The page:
Cross-cultural reports on the number of levels in each world vary considerably, and counts can be affected by individual experiences and by cultural constraints related to counting. In many nonliterate populations, people rarely needed to count beyond their fingers, perhaps partly because the needs of civilization for counting with regard to tribute, taxation, and commerce had not yet become part of their lives. In such groups, as in the Peruvian Amazon, shamans seem to have enumerated only a few levels in the Upper and Lower Worlds. In contrast, shamans living close to major civilizations where counting was well developed (such as in China) reported the greatest number of levels. In Inner Asian and Siberian societies, shamans counted up to forty-nine levels or “skies” in the Upper World.

“Official” statements about the number of levels or about characteristics are not part of core shamanic methodology. Instead individual shamanic journeyers draw working conclusions as they progress in their firsthand investigations. As people practice shamanic journeying, they gradually become acquainted with the sequences of levels in the Upper and Lower Worlds, what is to be found on them, and under what circumstances.


Like core shamanism in general, the following information was arrived at inductively through cross-cultural study, experimentation, and practice. Three main barriers have been noticed involving the two realities in shamanic work. The barriers are also sometimes called “transition zones.” People, when trained, normally can cross all of them relatively easily with the help of auditory driving. Spirits, however, usually are not able to cross them without some shamanic help. A notable exception is the power animal, which commonly seems to be able to transcend all barriers with ease.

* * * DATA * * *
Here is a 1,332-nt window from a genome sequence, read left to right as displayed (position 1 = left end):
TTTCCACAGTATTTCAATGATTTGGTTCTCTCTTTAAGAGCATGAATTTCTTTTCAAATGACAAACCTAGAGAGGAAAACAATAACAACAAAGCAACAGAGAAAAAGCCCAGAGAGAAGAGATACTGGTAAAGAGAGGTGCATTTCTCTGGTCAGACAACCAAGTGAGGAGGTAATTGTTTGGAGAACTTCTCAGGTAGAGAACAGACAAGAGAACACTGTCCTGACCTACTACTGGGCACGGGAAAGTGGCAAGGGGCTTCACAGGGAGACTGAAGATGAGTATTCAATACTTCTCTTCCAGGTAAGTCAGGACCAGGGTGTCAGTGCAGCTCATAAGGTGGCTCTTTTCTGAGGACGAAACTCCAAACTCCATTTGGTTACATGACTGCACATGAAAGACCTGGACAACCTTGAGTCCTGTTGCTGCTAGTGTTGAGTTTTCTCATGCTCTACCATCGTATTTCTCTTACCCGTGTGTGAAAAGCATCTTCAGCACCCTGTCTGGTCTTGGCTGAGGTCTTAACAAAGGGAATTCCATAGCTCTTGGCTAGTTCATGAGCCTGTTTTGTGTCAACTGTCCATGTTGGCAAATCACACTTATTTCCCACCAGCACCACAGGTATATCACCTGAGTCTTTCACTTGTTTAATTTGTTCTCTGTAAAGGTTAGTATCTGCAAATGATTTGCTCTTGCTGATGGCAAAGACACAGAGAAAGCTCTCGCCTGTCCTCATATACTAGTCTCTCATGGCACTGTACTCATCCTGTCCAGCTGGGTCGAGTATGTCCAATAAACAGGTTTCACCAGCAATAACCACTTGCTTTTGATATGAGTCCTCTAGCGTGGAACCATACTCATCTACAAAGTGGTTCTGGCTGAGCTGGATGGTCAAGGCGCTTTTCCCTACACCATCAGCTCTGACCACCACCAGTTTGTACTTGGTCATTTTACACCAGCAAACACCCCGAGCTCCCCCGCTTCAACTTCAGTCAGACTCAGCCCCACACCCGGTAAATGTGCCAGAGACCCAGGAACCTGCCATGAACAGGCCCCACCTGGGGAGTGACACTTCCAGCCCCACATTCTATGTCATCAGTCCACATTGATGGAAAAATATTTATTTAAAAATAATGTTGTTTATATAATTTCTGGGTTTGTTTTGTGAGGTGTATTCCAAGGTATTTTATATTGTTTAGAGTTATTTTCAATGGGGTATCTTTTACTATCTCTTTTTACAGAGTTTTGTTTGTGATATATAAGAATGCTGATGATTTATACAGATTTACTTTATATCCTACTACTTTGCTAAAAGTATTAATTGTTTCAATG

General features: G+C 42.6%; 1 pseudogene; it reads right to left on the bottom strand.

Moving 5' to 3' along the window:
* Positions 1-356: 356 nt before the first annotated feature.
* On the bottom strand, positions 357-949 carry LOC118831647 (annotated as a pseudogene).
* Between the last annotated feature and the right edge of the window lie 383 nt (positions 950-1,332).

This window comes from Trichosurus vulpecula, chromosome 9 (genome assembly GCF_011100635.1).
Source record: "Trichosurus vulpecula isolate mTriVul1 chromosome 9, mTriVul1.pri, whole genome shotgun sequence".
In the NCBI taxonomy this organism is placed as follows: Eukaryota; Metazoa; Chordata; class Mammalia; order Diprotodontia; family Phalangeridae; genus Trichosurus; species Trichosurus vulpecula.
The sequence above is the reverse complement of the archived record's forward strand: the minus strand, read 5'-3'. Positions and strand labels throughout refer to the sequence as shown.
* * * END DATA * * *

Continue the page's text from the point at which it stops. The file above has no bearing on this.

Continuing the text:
The first is the important barrier between ordinary and nonordinary reality, which is transcended by shifting from the OSC to the SSC, as noted earlier. For about 90 percent of Westerners, this can be easily facilitated by means of adequately loud and repetitious drumming in the range of about 220 beats per minute, coupled with a basic knowledge of shamanism and a serious intention to enter the other reality for some planned purpose.

Once in NOR, the shaman may work primarily here in the Middle World, going in and out of NOR as is common in certain types of healing, and calling in help from another world, or going to it. That latter choice brings us to the second type of barrier, the one between this, the Middle World, and the others.

Stereotypical and mundane as it may sound, the barrier to the Upper World is commonly a cloud layer or a membrane of some type, sometimes with a hole in it. It is usually transcended easily, although doing this may take practice.

The third type of barrier is within the Upper World and often presents itself as another cloud layer or membrane. Typically, this third type of barrier is transcended with the least difficulty. There is no fixed number of these; each person has to discover this individually. Also at times the levels may expand or collapse together, like an accordion.

The situation for the Lower World is analogous. The first barrier separates the Middle World from the Lower and is usually earth or water with passage made by means of a tunnel. The subsequent barriers are typically more easily transcended, usually by using tunnels. As with the Upper World, each person has to discover the number of these.